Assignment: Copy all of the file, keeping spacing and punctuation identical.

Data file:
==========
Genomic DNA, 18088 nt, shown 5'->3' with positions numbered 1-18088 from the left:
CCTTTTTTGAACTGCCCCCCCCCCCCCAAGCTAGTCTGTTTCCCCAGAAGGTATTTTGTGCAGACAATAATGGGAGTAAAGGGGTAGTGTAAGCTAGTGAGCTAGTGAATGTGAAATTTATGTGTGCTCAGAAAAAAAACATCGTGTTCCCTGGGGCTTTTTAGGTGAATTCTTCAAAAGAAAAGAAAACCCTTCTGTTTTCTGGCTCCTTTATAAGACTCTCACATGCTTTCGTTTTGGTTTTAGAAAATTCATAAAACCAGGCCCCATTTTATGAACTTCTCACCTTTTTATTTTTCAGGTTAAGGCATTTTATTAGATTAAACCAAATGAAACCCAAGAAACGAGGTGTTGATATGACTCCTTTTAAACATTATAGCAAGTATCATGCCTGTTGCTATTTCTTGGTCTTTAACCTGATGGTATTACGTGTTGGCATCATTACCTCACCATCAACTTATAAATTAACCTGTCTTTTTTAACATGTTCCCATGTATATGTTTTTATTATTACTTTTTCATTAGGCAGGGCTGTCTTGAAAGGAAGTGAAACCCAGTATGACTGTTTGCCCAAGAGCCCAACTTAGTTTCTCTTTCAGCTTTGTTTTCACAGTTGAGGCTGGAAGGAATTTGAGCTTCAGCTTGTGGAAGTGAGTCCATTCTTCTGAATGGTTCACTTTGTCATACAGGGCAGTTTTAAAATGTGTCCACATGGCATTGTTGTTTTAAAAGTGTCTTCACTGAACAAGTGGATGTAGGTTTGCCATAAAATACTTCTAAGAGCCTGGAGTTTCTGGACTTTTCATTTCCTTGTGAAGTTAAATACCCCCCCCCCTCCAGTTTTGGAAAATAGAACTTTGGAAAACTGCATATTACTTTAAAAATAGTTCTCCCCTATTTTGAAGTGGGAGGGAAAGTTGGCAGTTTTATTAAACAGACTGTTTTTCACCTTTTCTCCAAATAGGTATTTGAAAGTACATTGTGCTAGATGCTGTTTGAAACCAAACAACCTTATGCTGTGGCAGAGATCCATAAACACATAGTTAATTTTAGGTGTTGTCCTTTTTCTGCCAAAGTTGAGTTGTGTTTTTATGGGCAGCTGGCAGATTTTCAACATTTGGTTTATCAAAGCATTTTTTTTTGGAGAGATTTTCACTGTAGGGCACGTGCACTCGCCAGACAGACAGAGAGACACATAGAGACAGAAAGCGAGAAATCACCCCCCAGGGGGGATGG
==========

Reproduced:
Genomic DNA, 18088 nt, shown 5'->3' with positions numbered 1-18088 from the left:
CCTTTTTTGAACTGCCCCCCCCCCCCCAAGCTAGTCTGTTTCCCCAGAAGGTATTTTGTGCAGACAATAATGGGAGTAAAGGGGTAGTGTAAGCTAGTGAGCTAGTGAATGTGAAATTTATGTGTGCTCAGAAAAAAAACATCGTGTTCCCTGGGGCTTTTTAGGTGAATTCTTCAAAAGAAAAGAAAACCCTTCTGTTTTCTGGCTCCTTTATAAGACTCTCACATGCTTTCGTTTTGGTTTTAGAAAATTCATAAAACCAGGCCCCATTTTATGAACTTCTCACCTTTTTATTTTTCAGGTTAAGGCATTTTATTAGATTAAACCAAATGAAACCCAAGAAACGAGGTGTTGATATGACTCCTTTTAAACATTATAGCAAGTATCATGCCTGTTGCTATTTCTTGGTCTTTAACCTGATGGTATTACGTGTTGGCATCATTACCTCACCATCAACTTATAAATTAACCTGTCTTTTTTAACATGTTCCCATGTATATGTTTTTATTATTACTTTTTCATTAGGCAGGGCTGTCTTGAAAGGAAGTGAAACCCAGTATGACTGTTTGCCCAAGAGCCCAACTTAGTTTCTCTTTCAGCTTTGTTTTCACAGTTGAGGCTGGAAGGAATTTGAGCTTCAGCTTGTGGAAGTGAGTCCATTCTTCTGAATGGTTCACTTTGTCATACAGGGCAGTTTTAAAATGTGTCCACATGGCATTGTTGTTTTAAAAGTGTCTTCACTGAACAAGTGGATGTAGGTTTGCCATAAAATACTTCTAAGAGCCTGGAGTTTCTGGACTTTTCATTTCCTTGTGAAGTTAAATACCCCCCCCCCTCCAGTTTTGGAAAATAGAACTTTGGAAAACTGCATATTACTTTAAAAATAGTTCTCCCCTATTTTGAAGTGGGAGGGAAAGTTGGCAGTTTTATTAAACAGACTGTTTTTCACCTTTTCTCCAAATAGGTATTTGAAAGTACATTGTGCTAGATGCTGTTTGAAACCAAACAACCTTATGCTGTGGCAGAGATCCATAAACACATAGTTAATTTTAGGTGTTGTCCTTTTTCTGCCAAAGTTGAGTTGTGTTTTTATGGGCAGCTGGCAGATTTTCAACATTTGGTTTATCAAAGCATTTTTTTTTGGAGAGATTTTCACTGTAGGGCACGTGCACTCGCCAGACAGACAGAGAGACACATAGAGACAGAAAGCGAGAAATCACCCCCCAGGGGGGATGG